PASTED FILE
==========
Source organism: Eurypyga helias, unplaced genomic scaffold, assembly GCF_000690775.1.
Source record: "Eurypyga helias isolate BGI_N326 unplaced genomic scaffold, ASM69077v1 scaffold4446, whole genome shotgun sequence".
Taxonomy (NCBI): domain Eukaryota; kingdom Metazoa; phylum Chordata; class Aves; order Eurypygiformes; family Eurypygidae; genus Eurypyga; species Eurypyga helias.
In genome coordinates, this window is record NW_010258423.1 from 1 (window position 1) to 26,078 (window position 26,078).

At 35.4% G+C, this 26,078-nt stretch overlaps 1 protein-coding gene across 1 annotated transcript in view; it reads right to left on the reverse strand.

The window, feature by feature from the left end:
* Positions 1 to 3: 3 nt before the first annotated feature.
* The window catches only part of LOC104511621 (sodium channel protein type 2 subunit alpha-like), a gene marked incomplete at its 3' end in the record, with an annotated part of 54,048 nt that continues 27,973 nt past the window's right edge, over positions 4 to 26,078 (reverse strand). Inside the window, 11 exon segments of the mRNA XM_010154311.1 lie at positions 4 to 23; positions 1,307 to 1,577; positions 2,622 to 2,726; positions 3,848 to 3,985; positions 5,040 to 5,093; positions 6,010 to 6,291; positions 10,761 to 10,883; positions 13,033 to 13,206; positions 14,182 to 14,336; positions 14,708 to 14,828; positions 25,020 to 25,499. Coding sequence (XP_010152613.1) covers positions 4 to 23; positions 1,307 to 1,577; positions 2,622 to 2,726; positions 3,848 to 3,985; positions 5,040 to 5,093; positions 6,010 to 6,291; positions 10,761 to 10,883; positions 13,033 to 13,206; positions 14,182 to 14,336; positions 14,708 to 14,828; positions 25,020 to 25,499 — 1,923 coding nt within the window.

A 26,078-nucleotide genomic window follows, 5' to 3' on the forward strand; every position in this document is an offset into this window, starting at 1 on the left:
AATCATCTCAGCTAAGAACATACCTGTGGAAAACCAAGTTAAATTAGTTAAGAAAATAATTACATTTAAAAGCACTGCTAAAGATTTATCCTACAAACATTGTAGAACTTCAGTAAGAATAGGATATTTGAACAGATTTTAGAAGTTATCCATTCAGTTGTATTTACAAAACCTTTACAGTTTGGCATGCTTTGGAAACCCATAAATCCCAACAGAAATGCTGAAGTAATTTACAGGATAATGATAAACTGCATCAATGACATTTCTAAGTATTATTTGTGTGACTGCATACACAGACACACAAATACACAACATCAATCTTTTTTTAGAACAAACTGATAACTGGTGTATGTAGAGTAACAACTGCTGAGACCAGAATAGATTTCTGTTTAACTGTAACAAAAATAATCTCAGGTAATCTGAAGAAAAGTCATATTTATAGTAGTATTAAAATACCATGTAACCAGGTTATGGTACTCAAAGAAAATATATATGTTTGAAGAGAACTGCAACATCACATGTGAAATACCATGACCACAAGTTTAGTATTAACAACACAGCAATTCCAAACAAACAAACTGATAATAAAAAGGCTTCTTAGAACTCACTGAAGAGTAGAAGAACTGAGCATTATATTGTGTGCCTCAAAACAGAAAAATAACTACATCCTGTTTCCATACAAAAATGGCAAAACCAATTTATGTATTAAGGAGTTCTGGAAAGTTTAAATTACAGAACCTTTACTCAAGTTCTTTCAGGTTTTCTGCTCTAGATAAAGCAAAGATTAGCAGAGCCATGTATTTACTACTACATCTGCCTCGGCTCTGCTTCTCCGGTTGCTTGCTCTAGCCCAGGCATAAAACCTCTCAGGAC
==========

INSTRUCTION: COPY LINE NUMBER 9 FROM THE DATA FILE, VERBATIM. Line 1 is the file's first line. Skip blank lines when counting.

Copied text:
A 26,078-nucleotide genomic window follows, 5' to 3' on the forward strand; every position in this document is an offset into this window, starting at 1 on the left: